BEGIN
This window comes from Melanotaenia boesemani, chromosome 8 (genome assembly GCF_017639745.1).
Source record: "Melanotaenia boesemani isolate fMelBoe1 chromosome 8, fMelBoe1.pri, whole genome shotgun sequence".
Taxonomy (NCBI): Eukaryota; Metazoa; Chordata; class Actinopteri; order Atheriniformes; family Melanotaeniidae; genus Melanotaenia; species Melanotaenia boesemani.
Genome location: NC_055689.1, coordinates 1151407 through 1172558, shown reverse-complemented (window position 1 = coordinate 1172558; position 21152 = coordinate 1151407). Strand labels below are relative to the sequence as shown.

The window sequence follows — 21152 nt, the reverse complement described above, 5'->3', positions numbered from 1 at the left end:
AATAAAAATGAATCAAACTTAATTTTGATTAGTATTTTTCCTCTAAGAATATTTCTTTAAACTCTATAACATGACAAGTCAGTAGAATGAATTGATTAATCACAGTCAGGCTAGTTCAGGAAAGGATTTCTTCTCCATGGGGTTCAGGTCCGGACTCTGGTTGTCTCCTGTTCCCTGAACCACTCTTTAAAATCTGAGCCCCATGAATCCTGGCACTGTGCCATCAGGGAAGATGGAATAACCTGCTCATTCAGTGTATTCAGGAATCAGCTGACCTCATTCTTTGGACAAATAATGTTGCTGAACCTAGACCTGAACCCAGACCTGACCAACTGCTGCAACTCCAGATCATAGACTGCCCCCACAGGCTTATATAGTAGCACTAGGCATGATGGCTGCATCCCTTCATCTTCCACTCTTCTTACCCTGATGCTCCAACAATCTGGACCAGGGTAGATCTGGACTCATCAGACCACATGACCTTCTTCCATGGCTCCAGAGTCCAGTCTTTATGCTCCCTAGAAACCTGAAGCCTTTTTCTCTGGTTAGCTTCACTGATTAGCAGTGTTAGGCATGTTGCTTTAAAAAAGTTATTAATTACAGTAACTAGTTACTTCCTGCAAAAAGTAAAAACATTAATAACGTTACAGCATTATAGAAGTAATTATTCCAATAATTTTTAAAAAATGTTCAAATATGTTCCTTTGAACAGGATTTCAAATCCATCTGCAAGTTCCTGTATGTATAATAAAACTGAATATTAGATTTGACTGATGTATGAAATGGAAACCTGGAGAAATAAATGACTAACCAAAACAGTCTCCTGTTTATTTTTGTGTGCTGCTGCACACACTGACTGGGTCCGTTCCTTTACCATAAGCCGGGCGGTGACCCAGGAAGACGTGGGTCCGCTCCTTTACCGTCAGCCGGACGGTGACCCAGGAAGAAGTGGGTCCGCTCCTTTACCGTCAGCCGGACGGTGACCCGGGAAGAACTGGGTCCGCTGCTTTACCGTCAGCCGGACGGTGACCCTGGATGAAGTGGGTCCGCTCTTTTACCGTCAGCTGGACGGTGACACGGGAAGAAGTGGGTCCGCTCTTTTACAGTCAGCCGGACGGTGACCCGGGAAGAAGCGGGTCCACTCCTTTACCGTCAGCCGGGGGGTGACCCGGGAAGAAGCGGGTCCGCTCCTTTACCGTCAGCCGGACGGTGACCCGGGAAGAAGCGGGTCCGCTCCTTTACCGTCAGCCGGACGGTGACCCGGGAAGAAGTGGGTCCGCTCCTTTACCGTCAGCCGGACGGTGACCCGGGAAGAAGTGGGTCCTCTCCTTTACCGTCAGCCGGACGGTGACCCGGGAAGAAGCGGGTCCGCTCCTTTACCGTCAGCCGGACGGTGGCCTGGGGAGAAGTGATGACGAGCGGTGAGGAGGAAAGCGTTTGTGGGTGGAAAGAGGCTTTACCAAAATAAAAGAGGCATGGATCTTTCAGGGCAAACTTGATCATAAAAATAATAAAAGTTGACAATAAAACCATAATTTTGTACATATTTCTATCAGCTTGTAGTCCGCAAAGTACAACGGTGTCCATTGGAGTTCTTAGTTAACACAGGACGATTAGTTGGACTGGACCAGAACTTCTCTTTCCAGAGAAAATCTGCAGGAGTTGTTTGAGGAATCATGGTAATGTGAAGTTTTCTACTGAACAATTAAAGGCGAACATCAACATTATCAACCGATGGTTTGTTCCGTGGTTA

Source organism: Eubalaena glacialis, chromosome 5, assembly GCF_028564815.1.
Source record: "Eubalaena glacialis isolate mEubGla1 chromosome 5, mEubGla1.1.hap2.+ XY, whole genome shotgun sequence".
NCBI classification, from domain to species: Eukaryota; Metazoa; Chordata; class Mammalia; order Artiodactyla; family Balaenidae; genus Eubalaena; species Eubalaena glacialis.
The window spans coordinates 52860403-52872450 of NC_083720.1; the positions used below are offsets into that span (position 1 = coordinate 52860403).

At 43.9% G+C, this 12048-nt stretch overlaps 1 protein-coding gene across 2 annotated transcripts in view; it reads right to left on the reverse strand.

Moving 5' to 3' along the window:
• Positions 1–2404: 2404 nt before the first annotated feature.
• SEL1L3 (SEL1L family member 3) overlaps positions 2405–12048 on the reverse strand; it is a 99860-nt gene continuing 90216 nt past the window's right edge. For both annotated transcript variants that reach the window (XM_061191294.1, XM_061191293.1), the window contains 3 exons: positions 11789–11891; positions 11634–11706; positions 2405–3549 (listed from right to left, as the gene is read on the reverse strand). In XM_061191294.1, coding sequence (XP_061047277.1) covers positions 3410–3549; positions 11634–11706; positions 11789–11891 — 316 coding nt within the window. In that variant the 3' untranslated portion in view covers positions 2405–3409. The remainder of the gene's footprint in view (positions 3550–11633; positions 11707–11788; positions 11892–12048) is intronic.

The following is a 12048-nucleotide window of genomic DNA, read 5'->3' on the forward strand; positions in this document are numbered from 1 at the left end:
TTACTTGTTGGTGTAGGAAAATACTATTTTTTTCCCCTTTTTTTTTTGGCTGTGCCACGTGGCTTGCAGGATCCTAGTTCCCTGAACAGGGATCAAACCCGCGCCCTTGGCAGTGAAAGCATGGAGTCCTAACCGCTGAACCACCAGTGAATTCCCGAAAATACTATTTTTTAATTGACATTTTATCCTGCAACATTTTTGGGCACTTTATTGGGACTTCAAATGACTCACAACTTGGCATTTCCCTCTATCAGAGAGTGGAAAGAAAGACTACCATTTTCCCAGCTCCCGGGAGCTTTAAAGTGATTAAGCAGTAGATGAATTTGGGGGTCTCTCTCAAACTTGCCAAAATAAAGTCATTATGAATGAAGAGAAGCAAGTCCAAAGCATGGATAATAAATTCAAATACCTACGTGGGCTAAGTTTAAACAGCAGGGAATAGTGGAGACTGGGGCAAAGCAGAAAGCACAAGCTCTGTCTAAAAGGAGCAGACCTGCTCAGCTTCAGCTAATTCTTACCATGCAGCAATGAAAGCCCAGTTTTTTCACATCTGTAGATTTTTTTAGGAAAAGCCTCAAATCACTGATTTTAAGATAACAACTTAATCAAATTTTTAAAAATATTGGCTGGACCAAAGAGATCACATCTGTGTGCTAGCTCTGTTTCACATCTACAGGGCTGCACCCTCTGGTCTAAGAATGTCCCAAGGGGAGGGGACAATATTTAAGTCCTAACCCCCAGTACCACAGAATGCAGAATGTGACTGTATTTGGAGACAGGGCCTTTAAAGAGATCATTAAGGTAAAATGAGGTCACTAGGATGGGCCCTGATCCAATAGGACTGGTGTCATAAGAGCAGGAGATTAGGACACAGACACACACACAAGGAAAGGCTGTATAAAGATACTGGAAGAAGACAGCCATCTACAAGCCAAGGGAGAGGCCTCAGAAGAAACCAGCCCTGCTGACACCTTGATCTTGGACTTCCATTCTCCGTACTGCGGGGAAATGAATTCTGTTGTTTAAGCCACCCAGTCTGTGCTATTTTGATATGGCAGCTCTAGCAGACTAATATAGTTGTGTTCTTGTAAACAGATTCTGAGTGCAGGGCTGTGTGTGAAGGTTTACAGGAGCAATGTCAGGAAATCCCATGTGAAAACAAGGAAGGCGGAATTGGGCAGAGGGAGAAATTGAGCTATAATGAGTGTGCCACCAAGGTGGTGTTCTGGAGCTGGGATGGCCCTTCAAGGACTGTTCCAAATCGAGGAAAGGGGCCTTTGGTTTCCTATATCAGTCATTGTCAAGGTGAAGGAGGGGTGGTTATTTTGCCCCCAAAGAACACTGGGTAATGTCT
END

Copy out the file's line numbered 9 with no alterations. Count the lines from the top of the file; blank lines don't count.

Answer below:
NCBI classification, from domain to species: Eukaryota; Metazoa; Chordata; class Mammalia; order Artiodactyla; family Balaenidae; genus Eubalaena; species Eubalaena glacialis.